Washington, DC -- Eight months after American Rivers released America’s Most Endangered Rivers™: 2008 edition last April, thousands of Americans have taken action and critical decisions on many of the rivers are expected soon.
Each year, American Rivers solicits nominations from thousands of river groups, environmental organizations, outdoor clubs, local governments, and taxpayer watchdogs for the America’s Most Endangered RiversTM report. The report highlights the rivers facing the most uncertain futures rather than those suffering from the worst chronic problems. The report presents alternatives to proposals that would damage rivers, identifies those who make the crucial decisions, and points out opportunities for the public to take action on behalf of each listed river.
“Thousands of Americans have taken action on behalf of these endangered rivers this year,” said Rebecca Wodder, president of American Rivers. “This eight-month check-in serves to keep these rivers in the public eye, and remind decision makers that actions are still needed.”
To learn about the status of rivers in America’s Most Endangered RiversTM: 2008 edition, click on the rivers below:
#1 Catawba-Wateree River (North Carolina, South Carolina)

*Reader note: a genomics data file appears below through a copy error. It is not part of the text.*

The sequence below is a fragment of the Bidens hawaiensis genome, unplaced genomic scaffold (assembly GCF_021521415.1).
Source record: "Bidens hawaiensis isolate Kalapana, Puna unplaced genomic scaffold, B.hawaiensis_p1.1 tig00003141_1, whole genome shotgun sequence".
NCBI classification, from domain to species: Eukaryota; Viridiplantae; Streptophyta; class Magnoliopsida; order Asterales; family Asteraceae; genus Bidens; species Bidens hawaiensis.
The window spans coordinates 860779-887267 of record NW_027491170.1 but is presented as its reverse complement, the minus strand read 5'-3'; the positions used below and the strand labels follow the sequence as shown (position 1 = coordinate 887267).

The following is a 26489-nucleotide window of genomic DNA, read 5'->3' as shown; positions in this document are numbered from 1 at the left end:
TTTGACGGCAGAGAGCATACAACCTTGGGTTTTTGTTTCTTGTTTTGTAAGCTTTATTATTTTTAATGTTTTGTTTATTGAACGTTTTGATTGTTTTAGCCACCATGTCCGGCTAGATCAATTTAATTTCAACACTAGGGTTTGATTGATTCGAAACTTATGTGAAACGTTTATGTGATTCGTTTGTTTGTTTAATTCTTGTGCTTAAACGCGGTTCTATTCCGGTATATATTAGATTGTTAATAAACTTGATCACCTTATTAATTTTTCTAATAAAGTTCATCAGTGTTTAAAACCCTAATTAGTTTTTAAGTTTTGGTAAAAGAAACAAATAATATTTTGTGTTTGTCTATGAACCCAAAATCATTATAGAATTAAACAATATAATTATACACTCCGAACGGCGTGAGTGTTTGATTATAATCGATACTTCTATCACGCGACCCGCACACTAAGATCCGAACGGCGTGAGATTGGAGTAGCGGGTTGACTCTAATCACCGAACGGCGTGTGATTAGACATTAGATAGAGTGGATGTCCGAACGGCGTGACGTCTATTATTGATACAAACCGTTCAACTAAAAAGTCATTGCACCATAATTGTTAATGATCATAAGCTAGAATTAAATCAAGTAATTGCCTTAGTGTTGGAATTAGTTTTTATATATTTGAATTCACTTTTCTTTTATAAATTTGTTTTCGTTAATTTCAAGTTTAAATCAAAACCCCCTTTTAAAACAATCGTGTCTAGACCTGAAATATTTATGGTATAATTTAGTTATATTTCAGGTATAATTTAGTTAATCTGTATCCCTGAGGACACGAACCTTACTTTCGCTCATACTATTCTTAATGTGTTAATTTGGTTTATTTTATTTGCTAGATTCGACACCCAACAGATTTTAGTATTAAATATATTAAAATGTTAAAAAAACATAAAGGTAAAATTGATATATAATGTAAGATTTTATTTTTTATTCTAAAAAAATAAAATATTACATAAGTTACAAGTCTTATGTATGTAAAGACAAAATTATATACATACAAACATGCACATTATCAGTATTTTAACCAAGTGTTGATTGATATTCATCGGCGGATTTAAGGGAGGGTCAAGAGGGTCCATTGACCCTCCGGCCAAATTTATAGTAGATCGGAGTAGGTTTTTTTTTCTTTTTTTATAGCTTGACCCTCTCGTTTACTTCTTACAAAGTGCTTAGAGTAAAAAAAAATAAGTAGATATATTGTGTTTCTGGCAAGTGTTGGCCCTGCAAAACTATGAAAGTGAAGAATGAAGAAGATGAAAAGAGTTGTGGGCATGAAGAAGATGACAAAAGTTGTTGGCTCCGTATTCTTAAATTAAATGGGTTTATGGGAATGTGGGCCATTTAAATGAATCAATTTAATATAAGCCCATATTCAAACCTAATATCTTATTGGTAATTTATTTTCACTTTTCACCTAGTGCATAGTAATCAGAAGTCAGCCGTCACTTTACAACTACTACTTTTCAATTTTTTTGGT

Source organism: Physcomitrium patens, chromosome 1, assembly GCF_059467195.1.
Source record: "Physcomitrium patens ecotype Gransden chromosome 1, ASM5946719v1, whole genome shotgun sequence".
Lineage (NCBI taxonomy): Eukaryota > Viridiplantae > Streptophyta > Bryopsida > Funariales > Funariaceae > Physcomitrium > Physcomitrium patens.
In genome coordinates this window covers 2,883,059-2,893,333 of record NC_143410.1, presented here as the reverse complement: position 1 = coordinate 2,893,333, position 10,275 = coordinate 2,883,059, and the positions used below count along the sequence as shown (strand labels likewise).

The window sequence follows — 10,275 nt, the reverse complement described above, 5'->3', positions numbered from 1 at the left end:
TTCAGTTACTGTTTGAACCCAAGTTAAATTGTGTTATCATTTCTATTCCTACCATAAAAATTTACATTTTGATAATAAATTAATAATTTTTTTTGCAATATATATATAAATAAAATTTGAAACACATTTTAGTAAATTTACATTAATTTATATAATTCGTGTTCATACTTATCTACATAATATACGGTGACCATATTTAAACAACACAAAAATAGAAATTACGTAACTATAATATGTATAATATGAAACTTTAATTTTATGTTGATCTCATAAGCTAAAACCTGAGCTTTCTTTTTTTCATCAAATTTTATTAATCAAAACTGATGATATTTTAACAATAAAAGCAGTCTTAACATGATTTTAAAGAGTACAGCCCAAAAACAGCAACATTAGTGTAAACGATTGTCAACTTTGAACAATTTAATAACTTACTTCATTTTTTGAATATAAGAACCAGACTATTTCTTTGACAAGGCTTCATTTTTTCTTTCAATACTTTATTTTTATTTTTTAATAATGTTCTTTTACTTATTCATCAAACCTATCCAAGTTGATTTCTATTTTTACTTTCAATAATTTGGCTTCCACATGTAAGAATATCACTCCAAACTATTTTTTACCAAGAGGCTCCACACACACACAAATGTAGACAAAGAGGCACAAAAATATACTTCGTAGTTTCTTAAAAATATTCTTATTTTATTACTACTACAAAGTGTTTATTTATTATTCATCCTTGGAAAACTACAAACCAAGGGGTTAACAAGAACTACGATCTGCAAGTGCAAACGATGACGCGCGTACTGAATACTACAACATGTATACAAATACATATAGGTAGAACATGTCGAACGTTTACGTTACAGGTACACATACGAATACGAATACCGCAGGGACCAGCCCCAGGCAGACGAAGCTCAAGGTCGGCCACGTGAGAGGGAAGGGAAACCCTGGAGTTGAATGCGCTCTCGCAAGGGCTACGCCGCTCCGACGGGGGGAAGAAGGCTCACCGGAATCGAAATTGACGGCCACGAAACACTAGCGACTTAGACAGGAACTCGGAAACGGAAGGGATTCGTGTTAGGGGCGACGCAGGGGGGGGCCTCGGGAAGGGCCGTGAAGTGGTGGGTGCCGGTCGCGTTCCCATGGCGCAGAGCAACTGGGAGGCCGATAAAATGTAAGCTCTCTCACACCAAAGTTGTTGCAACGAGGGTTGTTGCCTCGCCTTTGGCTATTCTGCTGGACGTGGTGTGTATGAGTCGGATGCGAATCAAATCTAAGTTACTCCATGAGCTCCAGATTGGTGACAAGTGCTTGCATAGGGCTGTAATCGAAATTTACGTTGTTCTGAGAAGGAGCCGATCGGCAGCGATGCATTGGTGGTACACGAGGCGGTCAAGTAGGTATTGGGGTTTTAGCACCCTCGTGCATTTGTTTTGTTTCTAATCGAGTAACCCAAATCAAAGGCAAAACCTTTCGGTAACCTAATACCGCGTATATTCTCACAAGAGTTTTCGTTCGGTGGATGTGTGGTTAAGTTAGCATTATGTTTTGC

Threat: Outdated state water management regulations
#2 Rogue River (Oregon)
Threat: Logging and road construction
#5 Minnesota River (South Dakota, Minnesota)
Threat: Proposed coal-fired power plant
#6 St. Johns River (Florida)
Threat: Unsustainable water appropriations
#7 Gila River (New Mexico, Arizona)
Threat: Water development project
#8 Allagash Wilderness Waterway (Maine)
Threat: Loss of Wild and Scenic River protections
Take Action to Protect the Allagash Wilderness Waterway
#9 Pearl River (Mississippi, Louisiana)
Threat: Irresponsible floodplain development
Take Action to Protect the Pearl River
#10 Niobrara River (Wyoming, Nebraska)
Threat: Unsustainable irrigation diversions
American Rivers will release America’s Most Endangered RiversTM: 2009 edition on April 7, 2009.
American Rivers is the leading organization working to protect and restore the nation’s rivers and streams. Rivers connect us to each other, nature, and future generations. Since 1973, American Rivers has fought to preserve these connections, helping protect and restore more than 150,000 miles of rivers through advocacy efforts, on-the-ground projects, and the annual release of America’s Most Endangered Rivers®.
Headquartered in Washington, DC, American Rivers has offices across the country and more than 100,000 supporters, members, and volunteers nationwide. Visit www.americanrivers.org, www.facebook.com/americanrivers and www.twitter.com/americanrivers.